These works are included, despite my personal misgivings, because large number of others think they're great. "Greatness" becomes applied through historical consensus.
This is not necessarily a list of the "best" or highest quality of literary works. I'm sure there have been written many works that are technically superior to the works that we know well but have never become known outside small circles, perhaps never even published.
Or they may have been published and forgotten because they didn't speak to people in a particular way at a particular time; their timing was off. Or their authors simply had bad luck.
Whatever the reason, the works' good qualities did not lead them to become widely known.
So, this is not a list of works chosen by an individual as only the best ever. It's a list of works that have become recognized by humanity in general as the greatest ever—whatever criterion of greatness can be applied.
Included on the Greatest Literature list are some works at which scholars and critics usually turn up their noses.
Doesn't this go against what I've said about seeking historical consensus?
Not entirely, as such works I have included are generally those that the public in general—or a good portion of the public—have embraced.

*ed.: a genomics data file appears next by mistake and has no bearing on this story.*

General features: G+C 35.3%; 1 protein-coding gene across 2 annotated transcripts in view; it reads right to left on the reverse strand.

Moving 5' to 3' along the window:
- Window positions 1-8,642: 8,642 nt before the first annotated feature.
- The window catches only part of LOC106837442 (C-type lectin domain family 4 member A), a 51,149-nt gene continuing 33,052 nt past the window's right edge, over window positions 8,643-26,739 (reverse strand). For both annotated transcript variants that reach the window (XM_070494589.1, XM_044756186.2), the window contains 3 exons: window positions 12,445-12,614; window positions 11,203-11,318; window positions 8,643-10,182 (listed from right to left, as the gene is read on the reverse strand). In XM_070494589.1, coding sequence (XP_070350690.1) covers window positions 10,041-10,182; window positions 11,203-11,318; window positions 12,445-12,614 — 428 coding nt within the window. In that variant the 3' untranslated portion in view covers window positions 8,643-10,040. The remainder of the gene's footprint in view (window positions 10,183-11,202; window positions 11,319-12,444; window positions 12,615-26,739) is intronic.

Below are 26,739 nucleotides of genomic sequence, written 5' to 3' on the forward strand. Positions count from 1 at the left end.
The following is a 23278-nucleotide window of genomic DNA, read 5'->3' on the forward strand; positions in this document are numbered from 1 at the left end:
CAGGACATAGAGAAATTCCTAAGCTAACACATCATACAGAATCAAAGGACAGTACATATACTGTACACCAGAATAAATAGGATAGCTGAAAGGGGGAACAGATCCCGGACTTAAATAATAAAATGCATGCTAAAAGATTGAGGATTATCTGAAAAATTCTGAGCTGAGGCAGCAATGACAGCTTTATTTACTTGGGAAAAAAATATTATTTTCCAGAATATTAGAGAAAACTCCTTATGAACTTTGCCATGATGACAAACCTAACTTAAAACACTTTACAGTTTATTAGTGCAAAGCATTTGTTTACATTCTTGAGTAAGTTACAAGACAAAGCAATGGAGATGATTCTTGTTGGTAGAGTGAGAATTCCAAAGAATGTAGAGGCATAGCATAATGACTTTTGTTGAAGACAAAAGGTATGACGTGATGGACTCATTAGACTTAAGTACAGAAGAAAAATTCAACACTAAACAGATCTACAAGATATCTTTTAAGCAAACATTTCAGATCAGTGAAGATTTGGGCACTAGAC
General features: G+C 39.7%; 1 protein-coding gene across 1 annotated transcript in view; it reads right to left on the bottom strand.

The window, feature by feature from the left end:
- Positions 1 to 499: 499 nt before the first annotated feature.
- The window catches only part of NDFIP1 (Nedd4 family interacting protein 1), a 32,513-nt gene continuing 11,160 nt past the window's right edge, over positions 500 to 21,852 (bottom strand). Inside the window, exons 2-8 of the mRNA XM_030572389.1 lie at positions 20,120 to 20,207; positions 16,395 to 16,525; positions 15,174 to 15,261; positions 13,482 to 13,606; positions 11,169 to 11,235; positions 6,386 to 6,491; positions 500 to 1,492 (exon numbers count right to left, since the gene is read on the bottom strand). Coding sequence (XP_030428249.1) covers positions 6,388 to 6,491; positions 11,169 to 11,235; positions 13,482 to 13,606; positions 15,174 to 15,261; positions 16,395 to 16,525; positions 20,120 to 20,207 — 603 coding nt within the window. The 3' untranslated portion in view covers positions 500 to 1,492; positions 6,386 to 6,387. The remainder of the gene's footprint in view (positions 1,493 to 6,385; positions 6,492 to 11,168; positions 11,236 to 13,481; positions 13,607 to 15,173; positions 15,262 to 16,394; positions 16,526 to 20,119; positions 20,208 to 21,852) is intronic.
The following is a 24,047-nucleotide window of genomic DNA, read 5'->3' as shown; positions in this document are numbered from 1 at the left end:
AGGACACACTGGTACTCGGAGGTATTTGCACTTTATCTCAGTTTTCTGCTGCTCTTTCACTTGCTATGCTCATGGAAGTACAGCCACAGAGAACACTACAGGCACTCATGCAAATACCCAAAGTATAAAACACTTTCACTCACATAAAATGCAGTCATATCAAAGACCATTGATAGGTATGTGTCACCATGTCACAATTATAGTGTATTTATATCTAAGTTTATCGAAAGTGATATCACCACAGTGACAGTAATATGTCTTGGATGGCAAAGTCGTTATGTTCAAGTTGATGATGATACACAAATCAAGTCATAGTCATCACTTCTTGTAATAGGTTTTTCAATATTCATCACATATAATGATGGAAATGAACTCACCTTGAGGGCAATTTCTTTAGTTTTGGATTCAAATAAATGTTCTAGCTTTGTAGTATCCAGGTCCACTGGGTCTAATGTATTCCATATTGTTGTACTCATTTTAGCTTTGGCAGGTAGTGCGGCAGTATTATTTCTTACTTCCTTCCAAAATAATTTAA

For the most part, these disagreements occur over twentieth-century (or later) works. Many of the more controversial decisions involve what may be considered genre writing: science fiction, detective and mystery stories, romances, horror stories, and so on. It could be argued that Ray Bradbury, Raymond Chandler, Daphne Du Maurier and Stephen King have had as great an impact on modern writing and modern life as any authors with greater "literary" credentials. The justification for including the best of their novels—recognizing their greatness, if you will—is that they offer great rewards to their readers. They may be as meaningful to readers of the twentieth century as the gripping stories of Beowulf, Song of Roland, and King Arthur's knights were to people of the Middle Ages, and as the romances of Alexandre Dumas and Robert Louis Stevenson were later.
On the other hand, they may eventually turn out to be more like the once-popular novels of James Fennimore Cooper, H. Rider Haggard or Jacqueline Susann, and gradually fade into obscurity. Time will tell.
A weakness of the list is that it still emphasizes Western literature available in English. I have worked hard to include the greatest literature from all parts of the world and in many languages, but evidence of my natural bias (and the biases of many others who put together "greatest" lists) likely remains to a degree. With continued efforts this may be further overcome, though perhaps never entirely eradicated.